Automatisme Transit

Automatisme Transit
Quebec's William Jourdain is back with a second release for Montreal's Constellation Records. Given that he's paired his modular synthesizers with a noisy palette of field recordings, he's delivered a surprisingly smooth seven-track album.
For a good number of music lovers, glitch electronics will be remembered as the sound of this decade; the genre's mix of futurism and dystopic reliance on found sound speaks to both the tech capabilities available to today's artists and the nature of the times.
Glitch's hyper-relevance infuses many of its recordings (the good ones, anyway) with an outsized significance — And deservedly so. It's no surprise that some of the most interesting production techniques in today's popular music can be traced back to home studios like the one Jourdain has built in Saint-Hyacinthe.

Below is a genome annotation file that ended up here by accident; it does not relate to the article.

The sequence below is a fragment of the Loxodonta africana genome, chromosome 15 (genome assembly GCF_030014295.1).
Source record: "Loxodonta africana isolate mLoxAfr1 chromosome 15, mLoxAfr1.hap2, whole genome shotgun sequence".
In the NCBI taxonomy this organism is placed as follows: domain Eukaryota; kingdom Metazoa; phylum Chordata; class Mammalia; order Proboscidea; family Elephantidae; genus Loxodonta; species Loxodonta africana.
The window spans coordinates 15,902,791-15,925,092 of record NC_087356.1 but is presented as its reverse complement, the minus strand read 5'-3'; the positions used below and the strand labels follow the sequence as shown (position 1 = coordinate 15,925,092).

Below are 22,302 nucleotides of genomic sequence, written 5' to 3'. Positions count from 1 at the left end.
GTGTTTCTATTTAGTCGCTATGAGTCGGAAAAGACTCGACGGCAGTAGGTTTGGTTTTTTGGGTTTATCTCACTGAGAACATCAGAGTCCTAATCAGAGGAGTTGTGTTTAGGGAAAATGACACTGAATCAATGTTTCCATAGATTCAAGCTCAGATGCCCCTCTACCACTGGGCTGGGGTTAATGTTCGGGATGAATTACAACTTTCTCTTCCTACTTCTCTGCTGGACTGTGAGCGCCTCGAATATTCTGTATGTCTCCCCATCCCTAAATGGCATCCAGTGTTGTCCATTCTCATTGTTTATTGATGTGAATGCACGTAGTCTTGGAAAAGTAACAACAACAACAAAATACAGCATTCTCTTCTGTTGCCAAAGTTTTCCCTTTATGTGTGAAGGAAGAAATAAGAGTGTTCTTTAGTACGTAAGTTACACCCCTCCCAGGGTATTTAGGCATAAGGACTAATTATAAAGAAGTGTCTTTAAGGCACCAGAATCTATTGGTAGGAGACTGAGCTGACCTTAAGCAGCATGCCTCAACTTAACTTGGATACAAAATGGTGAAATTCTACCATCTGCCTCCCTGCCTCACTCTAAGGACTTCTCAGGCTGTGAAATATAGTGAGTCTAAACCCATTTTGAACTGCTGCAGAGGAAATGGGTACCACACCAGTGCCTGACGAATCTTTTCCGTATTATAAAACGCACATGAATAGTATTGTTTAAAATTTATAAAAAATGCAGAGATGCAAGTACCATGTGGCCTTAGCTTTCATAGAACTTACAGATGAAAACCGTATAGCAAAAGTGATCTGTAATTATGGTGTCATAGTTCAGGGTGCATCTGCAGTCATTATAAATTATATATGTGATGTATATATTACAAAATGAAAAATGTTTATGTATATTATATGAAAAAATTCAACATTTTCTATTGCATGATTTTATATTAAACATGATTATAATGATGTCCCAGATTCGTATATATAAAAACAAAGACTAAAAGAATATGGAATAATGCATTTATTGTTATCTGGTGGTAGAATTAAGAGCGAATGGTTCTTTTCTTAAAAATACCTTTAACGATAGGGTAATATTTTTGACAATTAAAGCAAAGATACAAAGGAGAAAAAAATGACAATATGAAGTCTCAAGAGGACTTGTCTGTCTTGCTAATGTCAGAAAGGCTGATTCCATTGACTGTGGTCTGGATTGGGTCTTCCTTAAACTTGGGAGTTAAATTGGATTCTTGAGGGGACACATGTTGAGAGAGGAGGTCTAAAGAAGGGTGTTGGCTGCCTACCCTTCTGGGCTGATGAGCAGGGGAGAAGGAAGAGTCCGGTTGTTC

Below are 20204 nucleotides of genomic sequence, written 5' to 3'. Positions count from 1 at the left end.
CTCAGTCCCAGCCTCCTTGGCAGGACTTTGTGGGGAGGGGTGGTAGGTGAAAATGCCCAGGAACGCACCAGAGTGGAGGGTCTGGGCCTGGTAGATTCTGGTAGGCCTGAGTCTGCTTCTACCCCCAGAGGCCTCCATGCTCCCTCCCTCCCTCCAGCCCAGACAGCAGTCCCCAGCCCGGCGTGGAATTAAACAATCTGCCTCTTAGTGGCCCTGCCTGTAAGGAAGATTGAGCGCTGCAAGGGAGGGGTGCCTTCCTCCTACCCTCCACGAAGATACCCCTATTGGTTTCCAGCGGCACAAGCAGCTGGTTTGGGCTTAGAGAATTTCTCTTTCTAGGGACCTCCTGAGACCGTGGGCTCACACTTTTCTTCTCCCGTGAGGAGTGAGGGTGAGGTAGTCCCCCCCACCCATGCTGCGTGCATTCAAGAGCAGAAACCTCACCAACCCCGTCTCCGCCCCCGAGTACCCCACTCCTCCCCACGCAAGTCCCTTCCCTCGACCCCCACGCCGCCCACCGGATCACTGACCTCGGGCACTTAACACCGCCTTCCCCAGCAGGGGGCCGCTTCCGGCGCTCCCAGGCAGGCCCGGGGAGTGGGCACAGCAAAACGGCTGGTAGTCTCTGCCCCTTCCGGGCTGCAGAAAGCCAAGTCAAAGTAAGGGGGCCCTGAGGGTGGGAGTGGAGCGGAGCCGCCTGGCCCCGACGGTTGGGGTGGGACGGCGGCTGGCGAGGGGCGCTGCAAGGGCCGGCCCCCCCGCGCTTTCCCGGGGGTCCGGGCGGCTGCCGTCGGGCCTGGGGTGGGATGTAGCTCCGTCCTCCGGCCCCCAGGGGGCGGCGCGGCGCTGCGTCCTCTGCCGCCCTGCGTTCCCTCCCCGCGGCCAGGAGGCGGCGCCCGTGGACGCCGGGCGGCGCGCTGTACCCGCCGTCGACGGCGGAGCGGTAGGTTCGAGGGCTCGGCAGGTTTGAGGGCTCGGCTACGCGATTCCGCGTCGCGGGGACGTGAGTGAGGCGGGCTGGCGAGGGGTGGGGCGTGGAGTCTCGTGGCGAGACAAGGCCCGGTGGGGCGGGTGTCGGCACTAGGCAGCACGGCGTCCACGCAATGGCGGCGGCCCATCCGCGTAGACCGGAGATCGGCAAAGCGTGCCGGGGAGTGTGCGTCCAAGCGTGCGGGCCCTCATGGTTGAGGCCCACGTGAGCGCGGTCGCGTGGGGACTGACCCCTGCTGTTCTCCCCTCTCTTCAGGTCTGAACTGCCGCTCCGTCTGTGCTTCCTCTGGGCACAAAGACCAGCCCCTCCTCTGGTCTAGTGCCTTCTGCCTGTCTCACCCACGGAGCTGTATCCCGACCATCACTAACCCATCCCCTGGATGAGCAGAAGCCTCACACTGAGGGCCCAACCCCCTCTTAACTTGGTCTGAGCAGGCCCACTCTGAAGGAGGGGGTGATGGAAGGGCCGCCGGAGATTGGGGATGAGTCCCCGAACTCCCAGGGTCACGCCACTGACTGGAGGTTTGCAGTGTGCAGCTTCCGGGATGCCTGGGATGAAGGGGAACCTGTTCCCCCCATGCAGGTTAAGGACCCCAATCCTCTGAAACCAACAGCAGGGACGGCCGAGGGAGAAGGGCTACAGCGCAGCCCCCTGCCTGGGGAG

Transit draws on recordings from local forests, caves, waiting rooms and what the album's notes describe as "ex-urban 'non-places.'" That sounds random, but in fact Jourdain is able to stitch it all together evenly, providing listeners a purely artistic interpretation of the world he lives in. This is both what Saint-Hyacinthe sounds like — to Jourdain at least — and what it can sound like in the hands of an adept creative. (Constellation)